Shortstops are dominating the game today, but we don’t necessarily see that with the prices for them in current auctions. Most of you have completed your drafts and auctions by now, but that doesn’t mean that your research is done. Many of you will play daily fantasy baseball. We will cover that in detail again this season, but you can certainly get a head start by paying attention to how players are drafted or purchased in comparison with how they are projected to perform.
Projections are hard to pinpoint and difficult to rely on. PECOTA tends to be the best projection system out there and we will use Baseball Prospectus’ total average (TAV) and value above replacement player (VORP). Both are compiled to be independent of park effects, so we have multiplied each player given the park factors of their home ballpark. There is a lot secret sauce that goes into these numbers, but suffice it to say they are fairly easy to interpret.
We are using the current average auction prices from Yahoo and ESPN to look and see who the value plays will be. We are splitting the players into four groups of five. We find that the positions usually wind up in tiers and looking at them in tiers can crystallize the discussion a lot more than simply listing them one through twenty.
It is hard to believe that Turner is the most expensive guy on the board, but he doesn’t even qualify at short in all formats. He played second base for the Nationals in the second half and put up cartoonish numbers. The problem is that pitchers will now have a book on him, so it is hard to believe people are buying into that. Otherwise, the list is pretty solid.
Like with the other positions, the question always is whether it is worth it to pay the price for these guys. A lot depends on the format. If you are playing in daily fantasy then you are paying a total points format. The BP numbers become much more relevant in that case. In more traditional formats none of these guys are really big speed threats, so you might go with the second group.
The story here is whether you are dealing with categorical leagues or total points leagues. In traditional leagues, Segura makes a great deal of sense. He has always been the girl with the curl. PECOTA seems to think he will be bad once again. Even in bad times he should steal thirty or more bases. The others are fairly consistent with Russell inexplicably lagging behind as well. His contact went up last season, so the batting average should follow eventually.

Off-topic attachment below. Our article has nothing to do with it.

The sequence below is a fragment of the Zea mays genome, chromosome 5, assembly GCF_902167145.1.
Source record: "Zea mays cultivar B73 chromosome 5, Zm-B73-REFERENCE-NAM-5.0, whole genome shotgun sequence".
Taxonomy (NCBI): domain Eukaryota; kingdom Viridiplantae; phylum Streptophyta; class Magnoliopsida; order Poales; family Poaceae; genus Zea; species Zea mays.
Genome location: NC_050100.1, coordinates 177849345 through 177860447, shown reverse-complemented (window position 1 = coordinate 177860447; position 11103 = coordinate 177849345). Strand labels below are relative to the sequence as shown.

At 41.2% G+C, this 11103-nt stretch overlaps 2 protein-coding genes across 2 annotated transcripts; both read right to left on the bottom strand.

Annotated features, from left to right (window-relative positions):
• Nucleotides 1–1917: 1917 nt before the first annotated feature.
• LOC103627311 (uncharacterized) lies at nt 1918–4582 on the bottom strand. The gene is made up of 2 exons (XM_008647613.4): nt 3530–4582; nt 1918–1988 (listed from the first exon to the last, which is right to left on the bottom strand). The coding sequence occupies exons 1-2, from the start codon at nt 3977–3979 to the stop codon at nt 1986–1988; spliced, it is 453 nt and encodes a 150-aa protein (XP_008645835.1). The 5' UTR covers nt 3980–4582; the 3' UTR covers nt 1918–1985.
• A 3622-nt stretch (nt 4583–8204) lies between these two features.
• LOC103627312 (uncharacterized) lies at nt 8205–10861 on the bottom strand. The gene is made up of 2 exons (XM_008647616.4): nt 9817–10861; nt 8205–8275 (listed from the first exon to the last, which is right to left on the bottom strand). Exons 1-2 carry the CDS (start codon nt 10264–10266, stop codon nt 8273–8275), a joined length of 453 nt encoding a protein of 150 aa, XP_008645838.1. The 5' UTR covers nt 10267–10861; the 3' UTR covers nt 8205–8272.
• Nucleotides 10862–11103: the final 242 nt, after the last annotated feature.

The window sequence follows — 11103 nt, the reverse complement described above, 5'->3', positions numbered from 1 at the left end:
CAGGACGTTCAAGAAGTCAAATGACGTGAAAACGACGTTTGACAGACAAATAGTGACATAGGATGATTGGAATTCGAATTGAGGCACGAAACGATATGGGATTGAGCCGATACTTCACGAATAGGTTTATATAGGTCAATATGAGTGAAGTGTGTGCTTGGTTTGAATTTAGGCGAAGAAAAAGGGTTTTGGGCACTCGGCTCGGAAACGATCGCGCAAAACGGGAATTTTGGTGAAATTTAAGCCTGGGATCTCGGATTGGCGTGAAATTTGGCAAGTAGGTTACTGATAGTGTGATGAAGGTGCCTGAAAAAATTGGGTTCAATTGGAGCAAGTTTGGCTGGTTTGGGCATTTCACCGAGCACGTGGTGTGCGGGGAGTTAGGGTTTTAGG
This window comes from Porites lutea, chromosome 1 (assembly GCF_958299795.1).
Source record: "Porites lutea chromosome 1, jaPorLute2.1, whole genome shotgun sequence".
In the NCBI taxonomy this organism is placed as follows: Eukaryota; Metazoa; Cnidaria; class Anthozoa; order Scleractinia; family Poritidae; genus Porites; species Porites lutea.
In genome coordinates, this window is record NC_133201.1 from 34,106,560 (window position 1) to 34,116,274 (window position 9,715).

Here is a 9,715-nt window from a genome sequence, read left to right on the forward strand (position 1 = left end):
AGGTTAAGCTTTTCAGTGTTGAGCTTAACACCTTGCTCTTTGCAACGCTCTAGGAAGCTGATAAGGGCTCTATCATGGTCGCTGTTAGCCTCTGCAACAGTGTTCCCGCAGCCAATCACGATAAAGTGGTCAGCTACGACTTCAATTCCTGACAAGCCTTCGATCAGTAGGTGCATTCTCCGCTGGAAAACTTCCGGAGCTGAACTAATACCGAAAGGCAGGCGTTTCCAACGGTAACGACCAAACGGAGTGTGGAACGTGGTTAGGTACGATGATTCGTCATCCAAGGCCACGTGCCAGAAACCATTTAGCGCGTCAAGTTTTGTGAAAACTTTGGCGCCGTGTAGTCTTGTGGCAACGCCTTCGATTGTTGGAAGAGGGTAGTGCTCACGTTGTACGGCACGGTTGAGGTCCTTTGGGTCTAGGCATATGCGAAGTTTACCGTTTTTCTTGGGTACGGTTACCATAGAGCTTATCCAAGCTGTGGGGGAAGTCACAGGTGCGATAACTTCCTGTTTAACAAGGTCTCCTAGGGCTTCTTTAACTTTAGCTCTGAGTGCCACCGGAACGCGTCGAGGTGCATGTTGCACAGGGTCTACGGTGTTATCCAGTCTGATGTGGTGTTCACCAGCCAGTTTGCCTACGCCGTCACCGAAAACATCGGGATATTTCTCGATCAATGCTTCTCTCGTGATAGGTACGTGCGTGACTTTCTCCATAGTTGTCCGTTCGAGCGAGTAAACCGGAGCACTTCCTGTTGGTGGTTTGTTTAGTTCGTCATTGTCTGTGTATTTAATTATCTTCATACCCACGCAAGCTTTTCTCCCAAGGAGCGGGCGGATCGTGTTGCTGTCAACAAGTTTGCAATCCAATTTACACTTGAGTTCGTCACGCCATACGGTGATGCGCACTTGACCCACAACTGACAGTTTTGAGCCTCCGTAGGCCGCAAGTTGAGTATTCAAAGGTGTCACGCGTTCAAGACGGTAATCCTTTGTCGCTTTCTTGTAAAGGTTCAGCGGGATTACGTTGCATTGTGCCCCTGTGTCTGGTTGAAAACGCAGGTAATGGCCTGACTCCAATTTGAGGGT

What’s crazy is the difference in price between the bottom three players from this list and the players from the first group. This is the kind of thing to pay attention to when you are playing daily fantasy. When you get 80 percent of the production for pennies on the dollar you have to jump on it.
Looking at the prices, it is easy to see that the fantasy world is not impressed with the depth at shortstop. That can be seen when comparing the TAV and VORP scores. The replacement player portion of VORP is position specific. The total average is a comparison with every hitter in the game. So, some fantasy players draft the best player available and fill in positions like shortstop and catcher later. Others want a balance of good players, so they select one of the players from the first two groups.
Didi Gregorius will miss the first month of the season. Often early drafts and auctions create challenges like this. Fortunately, he wasn’t viewed as a regular shortstop, so people can get by without him. Out of the group, Swanson probably has the biggest upside and he often gets lost because of all of the brilliant, young shortstops in the game.
Like Gregorius, Duffy is due to miss time at the beginning of the season. However, the problem he has is similar to the problem Peralta has as well. Both are solid players, but they happen to have numerous solid players on the roster. Nick Franklin and Brad Miller can play the double play spots and Tim Beckham might get a hold as well. In St. Louis, Jedd Gyorko might end up sharing time with Peralta at third base.
At every position there are moments of insanity and seeing Semien in the bottom group was that moment. He hit 27 home runs last seasons and stole ten bases. He hit 15 and stole 11 the season before that. That kind of power and speed combination should not be able to be had for a buck, but it was just the same.